10 CFR § 626.7 - Acquiring petroleum products by exchange.
(a) General. DOE may, through certified contracting officers, conduct petroleum product acquisitions through the exchange of petroleum products. Exchanges are conducted through emergency requests or by solicitation.
(b) Emergency requests.
(3) All requests shall include the following:
(i) A justification of need that describes:
(A) The emergency event,
(B) The emergency event's impact on the requestor, and
(C) The requestor's inability to acquire petroleum product from an alternative source;
(ii) The quantity of petroleum product (in barrels) requested;
(iii) The quality specifications of petroleum product requested; and
(iv) The anticipated duration of the emergency event.
(4) Upon receipt of an emergency request, DOE will verify the emergency, evaluate the need, and assess the market to ensure there is no alternative source of petroleum products available to the requester. DOE, in its sole discretion, may approve or disapprove any emergency request.
(6) Repayment to the SPR for an exchange by emergency request shall be in the form of barrels of petroleum products, or another form of repayment as permitted by law, and shall include the following to be returned to the SPR by the contracted date:
(ii) A premium; and
(iii) Costs incurred by DOE in conducting the emergency request.
(c) Solicitation for exchange.
(1) A solicitation for exchange:
(i) May be either continuously open or fixed for a period of time;
(ii) Shall advertise the quantity and quality specification of petroleum product available for exchange;
(iii) May provide either for immediate delivery or for delivery at future dates to a bidding entity;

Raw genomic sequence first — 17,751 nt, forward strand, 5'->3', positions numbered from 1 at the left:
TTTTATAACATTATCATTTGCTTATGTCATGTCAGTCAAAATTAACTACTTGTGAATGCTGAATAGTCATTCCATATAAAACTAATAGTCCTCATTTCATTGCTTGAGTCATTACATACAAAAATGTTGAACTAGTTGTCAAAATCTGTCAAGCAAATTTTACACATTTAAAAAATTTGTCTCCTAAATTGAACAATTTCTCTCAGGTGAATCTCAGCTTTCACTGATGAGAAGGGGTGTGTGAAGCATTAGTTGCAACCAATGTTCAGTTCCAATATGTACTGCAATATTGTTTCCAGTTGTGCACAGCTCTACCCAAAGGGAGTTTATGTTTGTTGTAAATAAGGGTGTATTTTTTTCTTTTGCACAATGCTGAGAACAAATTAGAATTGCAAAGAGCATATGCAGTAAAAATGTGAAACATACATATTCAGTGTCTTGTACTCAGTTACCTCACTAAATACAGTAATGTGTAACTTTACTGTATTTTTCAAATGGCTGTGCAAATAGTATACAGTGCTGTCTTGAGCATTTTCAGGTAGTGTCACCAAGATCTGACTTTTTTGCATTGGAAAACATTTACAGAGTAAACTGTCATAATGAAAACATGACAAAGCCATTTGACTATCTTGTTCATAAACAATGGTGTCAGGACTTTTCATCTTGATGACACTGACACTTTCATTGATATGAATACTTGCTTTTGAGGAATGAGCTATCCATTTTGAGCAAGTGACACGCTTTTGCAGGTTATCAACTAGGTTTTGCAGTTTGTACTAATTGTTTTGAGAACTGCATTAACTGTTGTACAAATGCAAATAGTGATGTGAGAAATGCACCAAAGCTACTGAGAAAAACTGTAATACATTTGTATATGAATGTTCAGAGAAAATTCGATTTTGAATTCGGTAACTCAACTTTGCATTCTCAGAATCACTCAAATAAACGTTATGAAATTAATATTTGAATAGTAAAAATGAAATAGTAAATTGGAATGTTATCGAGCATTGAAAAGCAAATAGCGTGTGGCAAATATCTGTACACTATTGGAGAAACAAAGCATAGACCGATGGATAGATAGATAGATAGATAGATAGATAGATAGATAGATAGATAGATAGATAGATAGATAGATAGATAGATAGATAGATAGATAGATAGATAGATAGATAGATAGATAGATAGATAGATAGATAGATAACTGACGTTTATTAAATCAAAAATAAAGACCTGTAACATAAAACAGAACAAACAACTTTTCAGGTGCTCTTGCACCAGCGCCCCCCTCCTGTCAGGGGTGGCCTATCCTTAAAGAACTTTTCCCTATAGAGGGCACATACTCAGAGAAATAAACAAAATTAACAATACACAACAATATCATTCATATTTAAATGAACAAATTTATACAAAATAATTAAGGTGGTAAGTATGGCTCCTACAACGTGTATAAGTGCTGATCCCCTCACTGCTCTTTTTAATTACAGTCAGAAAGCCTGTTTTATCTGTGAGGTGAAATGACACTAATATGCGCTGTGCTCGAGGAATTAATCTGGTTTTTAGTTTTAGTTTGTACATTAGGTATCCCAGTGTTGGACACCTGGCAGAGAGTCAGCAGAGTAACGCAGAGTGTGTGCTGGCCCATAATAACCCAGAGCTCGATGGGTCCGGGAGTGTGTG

(iv) May, in DOE's sole discretion, include a rate table from which offerors may offer dates for repayment; and
(v) May require financial guarantees from offerors in the form of a letter of credit or equivalent financial assurance to accompany their bids.
(2) In conducting the bidding and selection process:
(i) Offerors shall follow the instructions to offerors included in the solicitation;
(ii) DOE shall evaluate and select bids that best support national energy security goals, the availability of petroleum products and storage capacity, and need for specific grades and quantities of petroleum products; and
(iii) Upon selection of a successful bid, DOE shall notify the apparently successful offeror.
(3) Repayment to the SPR for an exchange by solicitation shall be in the form of barrels of petroleum products or another form of repayment as permitted by law, and may be calculated based on any rate table, if applicable, and shall include the following:
(i) Principal amount of petroleum product owed to SPR in the case of an exchange or a deferred contractually scheduled delivery;
(iii) A premium for each prospective date for repayment.
(4) Based on the market analysis described in paragraph (c)(5) of this section, DOE may refuse offers, decrease the rate of acquisition, or suspend the exchange process if DOE determines acquisition will add significant upward pressure to prices either regionally or on a worldwide basis. DOE may consider recent price changes, private inventory levels, petroleum product acquisition by other stockpiling entities, the outlook for world petroleum products production, incipient disruptions of supply or refining capability, logistical problems for moving petroleum products, macroeconomic factors, and any other considerations that may be pertinent to the balance of petroleum product supply and demand.
(5) Market analysis:
(ii) DOE may consider prices on futures markets, spot markets, recent price movements, current and projected shipping rates, forecasts by the DOE Energy Information Administration, and any other analytic tools available to DOE to determine the most desirable purchase profile.
(iii) DOE may also consider factors including recent price changes, private inventory levels, petroleum product acquisition by other stockpiling entities, the outlook for world petroleum product production, disruptions of supply or refining capability, logistical problems for moving petroleum products, macroeconomic factors, and any other considerations that may be pertinent relevant to the balance of petroleum product supply and demand.